Neurofibromatosis type 1 (NF1) is a neurogenetic disorder in which children and adults are prone to the development of numerous nervous system abnormalities, including brain and nerve tumors, learning disabilities, seizures, sleep disturbances, and autism. While caused by a germline mutation in the NF1 gene, each individual with NF1 is unique with respect to the spectrum of disease features and severity. Over the past decade, research in the Gutmann laboratory has demonstrated that the specific germline mutation (genetic) and sex (genomic) are two critical factors that underlie clinical variability. In his talk, Professor Gutmann will discuss an emerging concept that brain macrophage-like cells (microglia) function as central integrators of genetic and genomic factors relevant to disease heterogeneity.
About Professor David H. Gutmann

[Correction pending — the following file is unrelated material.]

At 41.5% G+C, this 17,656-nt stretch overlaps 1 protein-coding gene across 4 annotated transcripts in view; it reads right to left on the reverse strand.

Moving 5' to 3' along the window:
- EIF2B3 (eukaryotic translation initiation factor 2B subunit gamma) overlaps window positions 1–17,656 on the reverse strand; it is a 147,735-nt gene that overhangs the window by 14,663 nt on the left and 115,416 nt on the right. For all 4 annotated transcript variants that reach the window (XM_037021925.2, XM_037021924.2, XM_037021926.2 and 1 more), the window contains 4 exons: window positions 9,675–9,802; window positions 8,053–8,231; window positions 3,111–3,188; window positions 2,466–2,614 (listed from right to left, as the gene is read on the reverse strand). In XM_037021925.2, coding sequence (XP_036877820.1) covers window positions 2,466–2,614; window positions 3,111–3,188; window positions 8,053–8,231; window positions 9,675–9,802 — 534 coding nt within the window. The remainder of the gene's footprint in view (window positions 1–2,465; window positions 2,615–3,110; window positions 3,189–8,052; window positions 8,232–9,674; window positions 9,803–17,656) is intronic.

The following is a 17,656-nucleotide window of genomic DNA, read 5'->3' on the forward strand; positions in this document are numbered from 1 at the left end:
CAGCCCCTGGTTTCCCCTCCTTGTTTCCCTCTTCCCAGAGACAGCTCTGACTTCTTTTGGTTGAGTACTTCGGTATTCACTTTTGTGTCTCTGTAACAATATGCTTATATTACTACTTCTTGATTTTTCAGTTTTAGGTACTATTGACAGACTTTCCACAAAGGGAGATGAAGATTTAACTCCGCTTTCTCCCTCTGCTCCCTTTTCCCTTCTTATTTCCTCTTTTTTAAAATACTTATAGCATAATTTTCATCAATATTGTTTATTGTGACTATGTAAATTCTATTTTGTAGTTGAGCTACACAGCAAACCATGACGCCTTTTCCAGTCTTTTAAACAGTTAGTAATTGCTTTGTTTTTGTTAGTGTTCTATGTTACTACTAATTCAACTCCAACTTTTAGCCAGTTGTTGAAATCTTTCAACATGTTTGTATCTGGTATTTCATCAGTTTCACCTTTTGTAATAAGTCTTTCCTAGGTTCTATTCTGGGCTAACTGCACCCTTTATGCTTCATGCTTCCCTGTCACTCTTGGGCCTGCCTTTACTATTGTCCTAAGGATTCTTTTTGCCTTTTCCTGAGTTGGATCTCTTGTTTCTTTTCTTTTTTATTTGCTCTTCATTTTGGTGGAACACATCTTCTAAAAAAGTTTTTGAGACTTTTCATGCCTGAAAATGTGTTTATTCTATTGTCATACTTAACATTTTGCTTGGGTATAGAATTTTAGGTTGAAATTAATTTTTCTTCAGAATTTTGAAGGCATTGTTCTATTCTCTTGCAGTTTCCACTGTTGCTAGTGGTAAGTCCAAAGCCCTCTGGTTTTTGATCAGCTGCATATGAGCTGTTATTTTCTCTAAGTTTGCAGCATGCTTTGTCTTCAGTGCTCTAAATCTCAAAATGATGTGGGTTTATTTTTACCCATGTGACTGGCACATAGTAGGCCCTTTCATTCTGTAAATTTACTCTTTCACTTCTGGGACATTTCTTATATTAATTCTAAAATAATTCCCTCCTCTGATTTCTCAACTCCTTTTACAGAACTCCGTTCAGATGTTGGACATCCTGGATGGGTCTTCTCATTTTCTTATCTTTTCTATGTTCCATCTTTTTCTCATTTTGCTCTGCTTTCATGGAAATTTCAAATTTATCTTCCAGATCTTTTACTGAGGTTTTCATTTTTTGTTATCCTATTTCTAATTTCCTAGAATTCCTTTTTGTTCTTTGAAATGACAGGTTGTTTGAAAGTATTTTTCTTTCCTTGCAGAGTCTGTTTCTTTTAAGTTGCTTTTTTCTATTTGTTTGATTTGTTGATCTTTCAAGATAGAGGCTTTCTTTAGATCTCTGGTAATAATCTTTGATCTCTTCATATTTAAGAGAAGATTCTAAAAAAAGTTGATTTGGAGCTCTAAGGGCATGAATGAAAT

David H. Gutmann received his undergraduate, graduate (PhD) and medical (MD) degrees from the University of Michigan, where he trained in immunogenetics in the laboratory of Dr. John Niederhuber. During his residency in Neurology at the University of Pennsylvania, he had the good fortune of working with Dr. Kenneth Fischbeck who sparked his interest in neurogenetics. He then returned to the University of Michigan for research fellowship training in Human Genetics with Dr. Francis Collins. During this time, he identified the neurofibromatosis type 1 (NF1) protein and began to elucidate its function as a RAS regulator. In late 1993, he was recruited to Washington University, becoming a full professor in 2001 and the Donald O. Schnuck Family Professor in 2002. He established the St. Louis Children’s Hospital Neurofibromatosis Clinical Program in 1994 and the Washington University Neurofibromatosis Center in 2004. His laboratory is currently focused on understanding the genomic, molecular and cellular basis for nervous system problems affecting children and adults with NF1 using both human biospecimens and novel genetically-engineered mouse strains. Over the past 25 years, his team has developed numerous mouse models of NF1-associated optic glioma, somatic growth defects, attention deficit, autism, plexiform neurofibroma, and spatial learning impairments as well as NF2-associated meningioma. They have used these preclinical models to define the cellular origins of tumors, the contribution of the tumor microenvironment, and the major growth control pathways that dictate brain development in NF. He has published over 430 peer-reviewed manuscripts, and has been recognized for his achievements with numerous awards, including the 2012 Children’s Tumor Foundation Frederich von Recklinghausen Lifetime Achievement Award, the 2013 Washington University Distinguished Faculty Research Award, the 2014 Riley Church Lectureship and the 2017 Alexander von Humboldt Award. He also serves as a member of the National Institute of Neurological Disorders and Stroke Advisory Council.